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BIRTH OF A HURRICANE

Michael Starobin, Reporting

While memories of Hurricanes Frances, Gaston, and Charley are fresh, September 18th marks the one-year anniversary of another big storm. That’s when Hurricane Isabel slammed into the United States. By all accounts it was a beast–a “category 5” at one point--though it had weakened substantially by the time it made landfall in North Carolina. But Isabel also provided a rare and remarkable opportunity for researchers at NASA. To a degree never before achieved, orbiting Earth observing instruments captured data about Hurricane Isabel… from its birth to its death. After a year of analysis, experts have new insights into the behavior of these behemoths.

SOT—Jeff Halverson, NASA Research Scientist

15:22—15:43 Hurricane formation is essentially universal. We believe we will distill hurricane formation genesis down to a few key processes—small scale, probabilistic processes—but those same processes will be operating in any ocean--kind of like “the rules”, the laws of hurricane formation. I think we’re going to write that book in the next few years.

If you live in the United States, hurricanes are usually experienced as Atlantic Ocean phenomena. But here’s a surprise: strong evidence suggests that hurricanes start in East Africa.
Here, in the highlands of Ethiopia, fast moving air blowing off the Red Sea and the Gulf of Aden gets interrupted by skyscraping peaks.


SOT—Jeff Halverson, NASA Research Scientist

17:19—17:35 It’s kind of like me putting a stick in the middle of a creek and watching the water slosh over that stick and then you’ll see turbulence downstream. Well that’s what these waves are. These are turbulent eddies, large scale whorls and disturbances in the atmospheric flow that are being shed off of these mountains.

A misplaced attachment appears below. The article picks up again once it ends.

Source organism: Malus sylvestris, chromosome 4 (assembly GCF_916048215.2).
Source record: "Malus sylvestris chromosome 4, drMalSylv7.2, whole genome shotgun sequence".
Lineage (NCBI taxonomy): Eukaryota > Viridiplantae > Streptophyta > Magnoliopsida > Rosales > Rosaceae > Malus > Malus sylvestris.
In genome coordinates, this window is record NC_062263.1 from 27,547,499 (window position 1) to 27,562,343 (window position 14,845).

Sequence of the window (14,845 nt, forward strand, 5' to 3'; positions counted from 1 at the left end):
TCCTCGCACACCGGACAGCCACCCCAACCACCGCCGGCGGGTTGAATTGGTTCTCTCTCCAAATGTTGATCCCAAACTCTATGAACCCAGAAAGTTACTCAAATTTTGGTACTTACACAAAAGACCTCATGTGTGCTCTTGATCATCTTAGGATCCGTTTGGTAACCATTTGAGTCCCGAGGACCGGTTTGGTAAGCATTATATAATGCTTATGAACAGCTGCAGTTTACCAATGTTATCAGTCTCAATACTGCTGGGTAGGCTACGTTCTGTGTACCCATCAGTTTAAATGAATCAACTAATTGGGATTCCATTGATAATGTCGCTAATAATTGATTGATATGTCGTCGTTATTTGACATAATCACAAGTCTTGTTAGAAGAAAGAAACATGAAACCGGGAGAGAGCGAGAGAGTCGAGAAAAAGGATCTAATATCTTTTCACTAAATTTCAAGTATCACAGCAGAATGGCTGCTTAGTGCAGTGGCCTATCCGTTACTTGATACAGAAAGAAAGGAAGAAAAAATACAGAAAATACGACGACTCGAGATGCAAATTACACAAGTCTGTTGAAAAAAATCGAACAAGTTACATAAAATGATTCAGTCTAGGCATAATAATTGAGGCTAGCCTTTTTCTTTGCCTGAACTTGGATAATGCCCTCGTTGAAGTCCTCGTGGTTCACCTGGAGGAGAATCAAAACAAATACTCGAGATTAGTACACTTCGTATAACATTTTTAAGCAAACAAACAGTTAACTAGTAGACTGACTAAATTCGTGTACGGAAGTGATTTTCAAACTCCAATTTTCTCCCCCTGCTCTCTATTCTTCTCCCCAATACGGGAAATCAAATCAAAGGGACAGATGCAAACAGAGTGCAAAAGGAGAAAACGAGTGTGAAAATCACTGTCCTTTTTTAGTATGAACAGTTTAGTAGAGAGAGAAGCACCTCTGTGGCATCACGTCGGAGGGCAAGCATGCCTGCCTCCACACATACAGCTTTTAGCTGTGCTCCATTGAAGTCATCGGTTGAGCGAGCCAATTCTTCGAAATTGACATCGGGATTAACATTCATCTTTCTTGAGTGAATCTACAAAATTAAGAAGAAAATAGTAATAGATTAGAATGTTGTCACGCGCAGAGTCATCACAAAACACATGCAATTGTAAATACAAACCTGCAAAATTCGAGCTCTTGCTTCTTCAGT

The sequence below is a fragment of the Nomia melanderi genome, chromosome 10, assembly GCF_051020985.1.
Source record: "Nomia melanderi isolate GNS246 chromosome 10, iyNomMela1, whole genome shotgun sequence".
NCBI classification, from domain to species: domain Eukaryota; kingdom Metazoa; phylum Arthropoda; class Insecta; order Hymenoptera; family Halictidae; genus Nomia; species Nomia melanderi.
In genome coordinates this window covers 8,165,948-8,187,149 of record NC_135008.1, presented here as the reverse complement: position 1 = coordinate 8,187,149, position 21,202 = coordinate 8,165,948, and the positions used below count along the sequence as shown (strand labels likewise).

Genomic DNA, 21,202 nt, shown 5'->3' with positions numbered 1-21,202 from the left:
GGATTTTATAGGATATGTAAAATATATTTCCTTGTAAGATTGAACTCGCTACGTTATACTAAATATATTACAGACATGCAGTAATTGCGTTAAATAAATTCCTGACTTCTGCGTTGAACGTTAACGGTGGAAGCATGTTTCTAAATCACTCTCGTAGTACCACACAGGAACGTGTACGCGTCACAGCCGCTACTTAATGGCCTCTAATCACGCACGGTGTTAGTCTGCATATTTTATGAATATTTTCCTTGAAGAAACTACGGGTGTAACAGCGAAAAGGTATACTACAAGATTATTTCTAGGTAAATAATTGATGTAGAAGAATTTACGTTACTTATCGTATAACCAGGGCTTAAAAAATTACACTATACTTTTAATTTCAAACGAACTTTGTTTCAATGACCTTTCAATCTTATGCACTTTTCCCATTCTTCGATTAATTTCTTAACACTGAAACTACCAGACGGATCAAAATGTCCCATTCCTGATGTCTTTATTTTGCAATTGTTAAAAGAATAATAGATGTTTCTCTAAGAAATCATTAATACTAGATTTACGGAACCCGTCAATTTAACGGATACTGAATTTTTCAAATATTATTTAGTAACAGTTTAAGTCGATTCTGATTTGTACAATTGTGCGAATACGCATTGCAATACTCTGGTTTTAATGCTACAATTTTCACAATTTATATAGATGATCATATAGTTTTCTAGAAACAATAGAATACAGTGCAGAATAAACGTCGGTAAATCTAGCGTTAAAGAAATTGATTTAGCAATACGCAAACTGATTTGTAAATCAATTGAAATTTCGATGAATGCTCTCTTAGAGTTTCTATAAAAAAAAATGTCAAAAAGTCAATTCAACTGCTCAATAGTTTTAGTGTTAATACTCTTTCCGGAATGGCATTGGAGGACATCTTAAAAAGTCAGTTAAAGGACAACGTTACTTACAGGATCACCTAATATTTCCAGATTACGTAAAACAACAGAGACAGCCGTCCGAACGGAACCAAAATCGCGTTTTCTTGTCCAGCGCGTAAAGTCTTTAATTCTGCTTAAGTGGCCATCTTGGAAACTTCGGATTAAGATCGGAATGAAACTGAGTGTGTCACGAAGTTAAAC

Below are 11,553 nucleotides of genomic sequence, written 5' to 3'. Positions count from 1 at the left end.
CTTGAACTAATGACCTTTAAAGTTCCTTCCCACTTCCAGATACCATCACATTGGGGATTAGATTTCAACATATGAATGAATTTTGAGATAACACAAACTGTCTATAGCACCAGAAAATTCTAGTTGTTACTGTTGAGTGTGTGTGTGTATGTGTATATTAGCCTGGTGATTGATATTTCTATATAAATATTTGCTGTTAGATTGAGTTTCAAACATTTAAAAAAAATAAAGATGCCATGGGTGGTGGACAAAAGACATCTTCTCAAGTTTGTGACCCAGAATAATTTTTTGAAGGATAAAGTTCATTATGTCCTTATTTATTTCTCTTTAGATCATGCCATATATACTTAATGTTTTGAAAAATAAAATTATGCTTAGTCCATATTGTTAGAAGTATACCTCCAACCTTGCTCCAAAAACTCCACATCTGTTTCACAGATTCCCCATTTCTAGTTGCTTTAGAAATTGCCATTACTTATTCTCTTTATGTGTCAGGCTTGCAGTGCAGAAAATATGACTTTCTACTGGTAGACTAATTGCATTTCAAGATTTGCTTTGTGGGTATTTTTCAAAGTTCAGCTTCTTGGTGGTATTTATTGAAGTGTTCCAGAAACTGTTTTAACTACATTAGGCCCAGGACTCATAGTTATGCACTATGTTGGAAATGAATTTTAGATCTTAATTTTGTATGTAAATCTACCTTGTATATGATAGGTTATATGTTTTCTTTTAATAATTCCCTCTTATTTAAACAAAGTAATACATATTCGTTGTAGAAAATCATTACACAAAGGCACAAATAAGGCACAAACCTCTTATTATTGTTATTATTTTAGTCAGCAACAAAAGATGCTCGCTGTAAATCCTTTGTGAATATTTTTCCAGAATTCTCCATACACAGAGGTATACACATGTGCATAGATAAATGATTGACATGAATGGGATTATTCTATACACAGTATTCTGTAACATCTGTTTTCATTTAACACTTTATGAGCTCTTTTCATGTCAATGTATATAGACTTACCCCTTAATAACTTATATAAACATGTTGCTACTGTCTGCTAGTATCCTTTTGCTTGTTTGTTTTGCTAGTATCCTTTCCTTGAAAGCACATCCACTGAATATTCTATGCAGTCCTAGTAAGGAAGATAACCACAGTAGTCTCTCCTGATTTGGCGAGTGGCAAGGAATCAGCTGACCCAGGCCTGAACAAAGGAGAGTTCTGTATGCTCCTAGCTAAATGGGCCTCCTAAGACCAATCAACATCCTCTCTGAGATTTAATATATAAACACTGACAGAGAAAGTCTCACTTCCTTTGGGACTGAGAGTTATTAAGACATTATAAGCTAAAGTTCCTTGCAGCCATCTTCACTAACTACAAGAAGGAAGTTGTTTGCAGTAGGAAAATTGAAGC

Those atmospheric disturbances move across the African continent and skid into the warm waters of the tropical Atlantic. If the ocean water is warm enough and a handful of other conditions satisfied, those ripples gain strength and begin to organize themselves into the traditional spiral of a hurricane.
To some extent the necessary conditions to create a storm are a matter of statistical probability and questions of how and why those conditions arise are still being explored. But this unprecedented post mortem of Hurricane Isabel may help scientists take the necessary steps to reveal fundamental truths about interrelated processes on Earth. It may also help experts keep their eyes on storms like Frances and Charley, without them sneaking past us by surprise.

 


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